1. To cook partially by boiling for a brief period:
      2. To subject to intense, often uncomfortable heat.
      1. The vapor phase of water.
      2. A mist of cooling water vapor.
      3. Pressurized water vapor used for heating, cooking, or to provide mechanical power.
      1. To cook (food) by simmering or boiling slowly.
      2. To undergo cooking by boiling slowly or simmering.
      3. To suffer with oppressive heat or stuffy confinement; swelter.
      1. A thin, usually spherical or hemispherical film of liquid filled with air or gas:
      2. A globular body of air or gas formed within a liquid:
      3. A pocket formed in a solid by air or gas that is trapped, as during cooling or hardening.
      1. To be cooked gently or remain just at or below the boiling point.
      2. To be filled with pent-up emotion:
      3. To be in a state of mild agitation or turmoil:
      1. To churn and foam as if boiling.
      2. To be in a state of turmoil or ferment:
      3. To be violently excited or agitated:
    See also:

    cook

  2. To seethe

      1. A gurgling or bubbling sound, as of running water.
      2. A rapid, excited flow of speech.
      3. A separation in the boundary layer of fluid about a moving streamlined body, such as the wing of an airplane, causing a breakdown in the smooth flow of fluid and resulting in turbulence.
      1. To perform acrobatic feats such as somersaults, rolls, or twists.
      2. To fall, roll, or move end over end:
      3. To spill, roll out, or emerge in confusion or disorder:
      1. To rise and move in a billowing or swelling manner.
      2. To roll or be tossed about on waves, as a boat.
      3. To move like advancing waves:
      1. Something, such as a yeast, bacterium, mold, or enzyme, that causes fermentation.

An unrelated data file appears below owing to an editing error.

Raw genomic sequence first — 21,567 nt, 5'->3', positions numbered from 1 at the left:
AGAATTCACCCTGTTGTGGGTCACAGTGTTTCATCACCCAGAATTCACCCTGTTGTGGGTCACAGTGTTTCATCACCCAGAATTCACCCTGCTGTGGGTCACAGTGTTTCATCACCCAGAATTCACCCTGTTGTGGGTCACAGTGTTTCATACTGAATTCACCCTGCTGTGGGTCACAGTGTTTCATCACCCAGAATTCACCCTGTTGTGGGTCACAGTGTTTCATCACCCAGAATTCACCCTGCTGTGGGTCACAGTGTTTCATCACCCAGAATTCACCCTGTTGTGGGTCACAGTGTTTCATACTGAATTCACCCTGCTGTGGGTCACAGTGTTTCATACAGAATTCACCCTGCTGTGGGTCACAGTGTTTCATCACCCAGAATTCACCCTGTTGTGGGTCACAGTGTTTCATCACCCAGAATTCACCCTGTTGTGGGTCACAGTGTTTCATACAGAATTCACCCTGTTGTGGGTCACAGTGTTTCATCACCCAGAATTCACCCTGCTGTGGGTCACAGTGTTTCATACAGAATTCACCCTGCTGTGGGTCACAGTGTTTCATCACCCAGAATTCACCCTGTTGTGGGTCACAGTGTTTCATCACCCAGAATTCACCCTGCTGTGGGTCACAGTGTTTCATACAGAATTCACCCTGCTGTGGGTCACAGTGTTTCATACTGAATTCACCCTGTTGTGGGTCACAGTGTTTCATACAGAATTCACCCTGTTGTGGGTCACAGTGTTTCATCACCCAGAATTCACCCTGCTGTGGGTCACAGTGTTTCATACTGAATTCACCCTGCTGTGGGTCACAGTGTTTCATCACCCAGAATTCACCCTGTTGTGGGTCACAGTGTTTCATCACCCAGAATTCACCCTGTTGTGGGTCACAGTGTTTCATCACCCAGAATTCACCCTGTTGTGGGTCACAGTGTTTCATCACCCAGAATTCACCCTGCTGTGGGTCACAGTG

2. Fermentation.
      3. A state of agitation or of turbulent change or development.
      1. A colloidal dispersion of a gas in a liquid or solid medium, such as shaving cream, foam rubber, or a substance used to fight fires. A foam may be produced, especially on the surface of a liquid, by agitation or by a chemical reaction, such as fermentation.
      2. Any of various light, porous, semirigid or spongy materials, usually the solidified form of a liquid full of gas bubbles, used as a building material or for thermal insulation or shock absorption, as in packaging.
      3. Frothy saliva produced especially as a result of physical exertion or a pathological condition.
      1. A mass of bubbles in or on a liquid; foam.
      2. Salivary foam released as a result of disease or exhaustion.
      3. Something unsubstantial or trivial:
      1. A vessel or device in which cream or milk is agitated to separate the oily globules from the caseous and serous parts, used to make butter.
      2. Turbulence or agitation:
      3. To agitate or stir (milk or cream) in order to make butter.
      1. To churn and foam as if boiling.
      2. To be in a state of turmoil or ferment:
      3. To be violently excited or agitated:
      1. To cause (liquid, for example) to pass through a porous substance or small holes; filter.
      2. To pass or ooze through:
      3. To make (coffee) in a percolator.
      1. To flow in a broken irregular current with a bubbling sound:
      2. To make a sound similar to this:
      3. To express or pronounce with a broken, irregular, bubbling sound.
      1. To emit small bubbles of gas, as a carbonated or fermenting liquid.
      2. To escape from a liquid as bubbles; bubble up.
      3. To show high spirits or animation.
    See also:

    bubble

  3. To be angry

    See also:

    rage

    fume

Synonym Study

  • Stew refers to slow, prolonged boiling or, in an extended colloquial sense, unrest caused by worry, anxiety, or resentment
  • Simmer implies a gentle, continuous cooking at or just below the boiling point or, metaphorically, imminence of eruption, as in anger or revolt
  • Seethe suggests violent boiling with much bubbling and foaming or, in an extended sense, excitement the country seethed with rebellion
  • Boil , the basic word, refers to the bubbling up and vaporization of a liquid over direct heat or, metaphorically, to great agitation, as with rage it made my blood boil